Council’s actions mark an essential step in the town’s long-standing goal of preserving the bulk of the 117-acre Kentucky Placer as open space. The Telluride Planning and Zoning and Historic and Architectural Review commissions have yet to review applications to approve the three-lot planned unit development on the annexed property, but that is scheduled in the coming months.
The sale of three lots on the 1.74 acres is anticipated to generate funds to pay for the open space preservation of the remainder of the Kentucky Placer.
The Kentucky Placer, which runs east from the entrance to Bear Creek Preserve to Bridal Veil Falls and incorporates part of Town Park, is currently owned by the nonprofit conservation organization The Trust for Public Land. TPL acquired the property from the Idarado Mining Co. in 2004 as three 35-plus acre platted parcels, with the intention of ultimately transferring the land to a public entity for preservation purposes.
The development application that will now advance proposes serving the three residences by a common driveway and auto-court through which tunnels would lead to underground parking beneath each home. Development would cover a total of only four-tenths of an acre out of the 117 acres that constitute its property.
“I’m really pleased we’re moving forward with this,” said Mayor Stu Fraser, after council approved the annexation and zoning. “It has been a long gestation period.”
Gold Run Project Advances
Telluride’s town limits will likely grow to incorporate another acre of land on its eastern boundary. The land is being developed jointly by the Town of Telluride and San Miguel County as an affordable housing project consisting of about 15 homesites. The so-called Gold Run project may also include a preschool.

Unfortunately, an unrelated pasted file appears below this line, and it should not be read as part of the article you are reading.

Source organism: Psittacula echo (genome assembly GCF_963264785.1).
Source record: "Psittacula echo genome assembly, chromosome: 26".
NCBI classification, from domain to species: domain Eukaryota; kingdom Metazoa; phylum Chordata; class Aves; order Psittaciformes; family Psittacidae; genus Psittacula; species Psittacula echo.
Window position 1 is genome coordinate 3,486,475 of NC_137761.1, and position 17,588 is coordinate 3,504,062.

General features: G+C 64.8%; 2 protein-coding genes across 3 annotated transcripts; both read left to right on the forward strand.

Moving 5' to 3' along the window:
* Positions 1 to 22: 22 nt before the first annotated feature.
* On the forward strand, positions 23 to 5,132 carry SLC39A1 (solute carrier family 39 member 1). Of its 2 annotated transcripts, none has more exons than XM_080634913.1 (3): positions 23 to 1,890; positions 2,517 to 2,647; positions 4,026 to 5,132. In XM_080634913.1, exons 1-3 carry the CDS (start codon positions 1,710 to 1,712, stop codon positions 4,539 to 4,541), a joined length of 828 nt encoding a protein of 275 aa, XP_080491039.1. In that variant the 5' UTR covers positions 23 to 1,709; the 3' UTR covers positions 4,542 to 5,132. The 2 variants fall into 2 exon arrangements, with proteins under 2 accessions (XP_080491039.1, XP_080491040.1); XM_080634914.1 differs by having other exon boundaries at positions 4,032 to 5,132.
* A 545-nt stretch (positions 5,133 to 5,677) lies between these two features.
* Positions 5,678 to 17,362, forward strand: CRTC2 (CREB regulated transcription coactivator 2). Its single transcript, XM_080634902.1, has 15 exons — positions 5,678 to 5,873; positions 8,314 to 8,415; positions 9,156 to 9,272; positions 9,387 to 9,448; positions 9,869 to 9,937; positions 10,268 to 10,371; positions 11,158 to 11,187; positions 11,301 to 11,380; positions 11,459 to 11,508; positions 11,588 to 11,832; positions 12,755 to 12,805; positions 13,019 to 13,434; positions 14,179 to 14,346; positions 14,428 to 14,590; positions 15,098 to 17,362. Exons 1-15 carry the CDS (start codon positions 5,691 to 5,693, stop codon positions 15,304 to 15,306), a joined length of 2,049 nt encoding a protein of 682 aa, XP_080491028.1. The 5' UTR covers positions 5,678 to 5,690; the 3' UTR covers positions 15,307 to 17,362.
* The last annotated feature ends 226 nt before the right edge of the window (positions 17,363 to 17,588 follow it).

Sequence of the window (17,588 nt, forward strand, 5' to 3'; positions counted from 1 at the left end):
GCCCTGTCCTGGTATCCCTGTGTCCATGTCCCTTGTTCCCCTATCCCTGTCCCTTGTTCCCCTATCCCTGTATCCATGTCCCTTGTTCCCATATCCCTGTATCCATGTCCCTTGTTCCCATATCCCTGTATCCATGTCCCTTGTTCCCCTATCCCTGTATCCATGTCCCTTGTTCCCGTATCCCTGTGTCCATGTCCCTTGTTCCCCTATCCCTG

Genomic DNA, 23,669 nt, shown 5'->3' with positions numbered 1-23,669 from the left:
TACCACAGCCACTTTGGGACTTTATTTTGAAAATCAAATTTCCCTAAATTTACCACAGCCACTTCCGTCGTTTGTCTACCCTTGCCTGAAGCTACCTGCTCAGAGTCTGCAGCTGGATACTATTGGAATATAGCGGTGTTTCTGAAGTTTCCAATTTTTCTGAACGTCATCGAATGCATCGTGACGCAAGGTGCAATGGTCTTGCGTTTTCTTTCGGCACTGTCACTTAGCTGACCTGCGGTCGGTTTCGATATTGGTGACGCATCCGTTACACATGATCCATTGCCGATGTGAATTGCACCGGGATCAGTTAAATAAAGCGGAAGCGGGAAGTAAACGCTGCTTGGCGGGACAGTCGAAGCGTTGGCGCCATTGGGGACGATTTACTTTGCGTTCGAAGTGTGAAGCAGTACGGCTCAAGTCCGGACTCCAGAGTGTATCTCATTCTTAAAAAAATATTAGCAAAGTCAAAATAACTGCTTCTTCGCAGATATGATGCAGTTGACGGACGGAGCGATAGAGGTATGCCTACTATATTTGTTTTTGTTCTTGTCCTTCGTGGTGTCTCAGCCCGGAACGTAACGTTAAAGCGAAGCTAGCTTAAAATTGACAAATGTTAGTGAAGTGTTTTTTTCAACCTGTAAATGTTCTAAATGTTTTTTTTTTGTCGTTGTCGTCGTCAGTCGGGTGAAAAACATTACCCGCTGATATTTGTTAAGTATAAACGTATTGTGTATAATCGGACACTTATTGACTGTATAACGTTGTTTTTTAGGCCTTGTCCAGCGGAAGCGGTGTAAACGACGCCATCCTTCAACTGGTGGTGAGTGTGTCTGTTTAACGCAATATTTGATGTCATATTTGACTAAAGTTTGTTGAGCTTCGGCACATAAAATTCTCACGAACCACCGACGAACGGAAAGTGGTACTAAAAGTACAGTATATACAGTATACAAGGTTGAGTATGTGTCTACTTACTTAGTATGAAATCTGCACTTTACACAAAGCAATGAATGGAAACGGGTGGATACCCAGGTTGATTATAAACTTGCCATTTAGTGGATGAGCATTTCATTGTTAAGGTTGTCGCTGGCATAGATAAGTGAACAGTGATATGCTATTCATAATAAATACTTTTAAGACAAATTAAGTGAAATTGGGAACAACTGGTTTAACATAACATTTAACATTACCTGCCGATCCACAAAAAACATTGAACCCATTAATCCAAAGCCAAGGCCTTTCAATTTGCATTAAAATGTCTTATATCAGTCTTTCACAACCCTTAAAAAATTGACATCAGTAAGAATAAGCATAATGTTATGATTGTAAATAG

The Town Council on Tuesday found an application for the proposed annexation of the land submitted by the San Miguel County Commissioners to be in compliance with state statues, and set a hearing date of June 3 for the annexation to be reviewed.
The county acquired the land for housing from the Idarado Mining Co. when it approved the Idarado Legacy Project.
Clark’s Market Settles Parking Issue
A dispute that held up the proposed expansion of Clark’s Market has been settled. The Telluride Town Council on Tuesday approved a resolution finding that, thanks to the settlement of the dispute, the expansion will not compromise a parking easement benefitting the Telluride Lodge.
Council’s action represents a finding that a key condition of the town’s approval of the expansion – that Clark’s resolve the dispute with Telluride Lodge – has been met.
Farmers Market Gains Annual Permit
The Telluride Farmers Market may expand beyond the South Oak St. location it has used since 2004 to use the gondola plaza this summer, thanks to an agreement with the Town of Mountain Village.
The market will once again take place on Fridays starting on June 13 through the fall as long as the weather permits, except for the week of July 4, when it will take place on Thursday, July 3.
The Telluride Town Council unanimously awarded the temporary use permit to the Tomten Institute, which administers the market, on Tuesday. Council also waived the $1,800 application fee, in recognition of the market’s economic and social benefits to the community.
Town Protests Gas Rate Increase
The Telluride Town Council on Tuesday ratified a letter to the Colorado Public Utilities Commission protesting a proposed 16.1 percent rate increase from SourceGas, which provides natural gas to the region. Council also directed town staff to step up the town’s involvement in the matter by becoming a formal intervenor.
While the protest argues that the rate increases aren’t justified, as an intervenor the town would have to produce evidence of that, and would have the opportunity to testify formally before the PUC, Town Manager Frank Bell explained.